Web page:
FTC Chair: More Security Needed for Internet of Things
As the so-called Internet of Things gains speed—some top-level printers already order their own ink cartridges and refrigerators have technology to enable purchases—Congress will have to craft laws to protect consumer security and privacy, says Federal Trade Commission Chair Edith Ramirez.
As appliances, cars and other devices become increasingly connected, the risk increases that criminals will manage to introduce malware into those systems to steal personal data or even perform malicious acts—for instance, via health-related mobile apps—she recently told an audience at the American Bar Association’s Section on the Internet of Things National Institute in Washington, D.C.
“We need to do a much better job of navigating the IoT landscape,” Ramirez said. “We need to safeguard the most personal aspects of our lives.” To highlight the danger, she said that even a home with only a modest connection to the Web via appliances and devices—including baby monitors—can produce 150 million discrete data points per day.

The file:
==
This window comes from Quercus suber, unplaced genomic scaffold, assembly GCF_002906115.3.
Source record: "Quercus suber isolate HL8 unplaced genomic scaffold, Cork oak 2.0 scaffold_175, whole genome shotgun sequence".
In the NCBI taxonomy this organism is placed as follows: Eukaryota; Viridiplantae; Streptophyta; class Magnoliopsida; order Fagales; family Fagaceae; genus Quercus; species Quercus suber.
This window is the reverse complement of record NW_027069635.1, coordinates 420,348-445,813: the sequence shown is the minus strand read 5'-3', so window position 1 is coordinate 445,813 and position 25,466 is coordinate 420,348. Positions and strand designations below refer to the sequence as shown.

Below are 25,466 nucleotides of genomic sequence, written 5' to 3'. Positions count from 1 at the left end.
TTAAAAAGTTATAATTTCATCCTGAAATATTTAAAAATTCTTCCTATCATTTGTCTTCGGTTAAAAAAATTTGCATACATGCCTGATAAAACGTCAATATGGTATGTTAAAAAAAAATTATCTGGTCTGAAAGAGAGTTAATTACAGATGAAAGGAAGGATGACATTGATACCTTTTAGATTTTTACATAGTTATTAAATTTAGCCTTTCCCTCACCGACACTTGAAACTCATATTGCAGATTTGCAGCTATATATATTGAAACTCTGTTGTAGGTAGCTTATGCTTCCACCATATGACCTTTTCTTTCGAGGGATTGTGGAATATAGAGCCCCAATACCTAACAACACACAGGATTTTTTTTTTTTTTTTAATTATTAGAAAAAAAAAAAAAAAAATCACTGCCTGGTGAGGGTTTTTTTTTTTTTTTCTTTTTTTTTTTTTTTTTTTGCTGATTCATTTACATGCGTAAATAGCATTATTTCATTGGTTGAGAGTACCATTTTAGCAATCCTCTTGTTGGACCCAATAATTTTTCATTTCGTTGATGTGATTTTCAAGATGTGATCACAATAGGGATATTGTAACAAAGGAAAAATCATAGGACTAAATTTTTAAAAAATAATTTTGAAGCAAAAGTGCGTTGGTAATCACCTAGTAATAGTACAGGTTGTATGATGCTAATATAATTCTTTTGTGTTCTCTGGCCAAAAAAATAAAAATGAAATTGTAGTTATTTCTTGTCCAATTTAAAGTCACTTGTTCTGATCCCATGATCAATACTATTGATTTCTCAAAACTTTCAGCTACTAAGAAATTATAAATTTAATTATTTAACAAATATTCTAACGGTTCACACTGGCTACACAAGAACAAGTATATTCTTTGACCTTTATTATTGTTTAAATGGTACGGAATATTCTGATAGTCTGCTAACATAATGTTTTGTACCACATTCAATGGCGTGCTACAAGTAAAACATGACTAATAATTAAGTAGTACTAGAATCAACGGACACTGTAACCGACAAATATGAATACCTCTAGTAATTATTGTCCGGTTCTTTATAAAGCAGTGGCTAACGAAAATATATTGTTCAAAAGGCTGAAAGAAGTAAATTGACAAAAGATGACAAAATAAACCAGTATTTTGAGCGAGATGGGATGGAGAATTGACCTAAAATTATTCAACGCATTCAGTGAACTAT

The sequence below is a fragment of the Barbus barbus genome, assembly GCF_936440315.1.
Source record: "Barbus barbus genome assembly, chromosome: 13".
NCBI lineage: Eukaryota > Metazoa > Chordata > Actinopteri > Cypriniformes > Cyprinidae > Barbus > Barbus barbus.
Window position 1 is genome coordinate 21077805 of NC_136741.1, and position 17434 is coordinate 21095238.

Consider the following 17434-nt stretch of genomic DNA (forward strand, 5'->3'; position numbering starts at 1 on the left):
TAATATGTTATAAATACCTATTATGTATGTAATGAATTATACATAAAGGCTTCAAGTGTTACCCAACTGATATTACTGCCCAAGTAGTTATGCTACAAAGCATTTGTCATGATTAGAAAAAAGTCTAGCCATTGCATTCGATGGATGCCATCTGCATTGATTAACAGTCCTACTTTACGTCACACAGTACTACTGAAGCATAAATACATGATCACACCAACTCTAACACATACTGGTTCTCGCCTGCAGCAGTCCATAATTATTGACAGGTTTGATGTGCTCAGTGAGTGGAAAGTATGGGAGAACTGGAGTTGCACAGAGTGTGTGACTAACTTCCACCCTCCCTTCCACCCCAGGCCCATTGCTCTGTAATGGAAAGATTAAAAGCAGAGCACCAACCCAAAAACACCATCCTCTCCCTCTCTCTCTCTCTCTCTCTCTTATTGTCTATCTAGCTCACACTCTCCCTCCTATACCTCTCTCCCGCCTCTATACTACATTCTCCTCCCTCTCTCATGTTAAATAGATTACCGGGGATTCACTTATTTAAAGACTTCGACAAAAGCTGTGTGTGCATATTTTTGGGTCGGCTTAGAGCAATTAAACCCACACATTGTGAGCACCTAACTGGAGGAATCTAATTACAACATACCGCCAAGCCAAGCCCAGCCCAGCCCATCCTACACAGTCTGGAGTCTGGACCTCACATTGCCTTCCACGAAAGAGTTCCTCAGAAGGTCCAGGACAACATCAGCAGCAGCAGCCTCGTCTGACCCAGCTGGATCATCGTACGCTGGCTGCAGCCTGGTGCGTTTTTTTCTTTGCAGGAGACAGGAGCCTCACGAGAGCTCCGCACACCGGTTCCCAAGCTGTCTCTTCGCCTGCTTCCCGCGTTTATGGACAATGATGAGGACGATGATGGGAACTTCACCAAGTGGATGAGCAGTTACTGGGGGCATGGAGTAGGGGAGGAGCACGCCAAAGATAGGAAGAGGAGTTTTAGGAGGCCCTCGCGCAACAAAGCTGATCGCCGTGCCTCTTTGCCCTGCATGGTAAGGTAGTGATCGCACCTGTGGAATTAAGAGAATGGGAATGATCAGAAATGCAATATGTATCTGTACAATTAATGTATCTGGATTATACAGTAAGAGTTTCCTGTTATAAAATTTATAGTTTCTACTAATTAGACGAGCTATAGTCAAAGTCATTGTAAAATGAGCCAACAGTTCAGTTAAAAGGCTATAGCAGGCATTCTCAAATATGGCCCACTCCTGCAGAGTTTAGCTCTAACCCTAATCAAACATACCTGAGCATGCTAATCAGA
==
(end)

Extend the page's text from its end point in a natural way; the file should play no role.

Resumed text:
Ramirez urged device designers to create technology that protects consumers against criminal use of that data. “Many IoT devices are small and disposable,” she said, suggesting that many manufacturers might not put enough money to securing those devices.
She urged the industry to take such steps as reducing the amount of data used in such systems to reduce risk—for instance, collecting ZIP codes, not “precise geolocations” of consumers—and giving consumers “clear and simple” notice about how their data will be used, and how to opt out of sharing that data with marketers and other parties. Consumers might not want their connected thermostats, for instance, to share their email addresses with advertisers who would target marketing messages based on home heating and cooling data.
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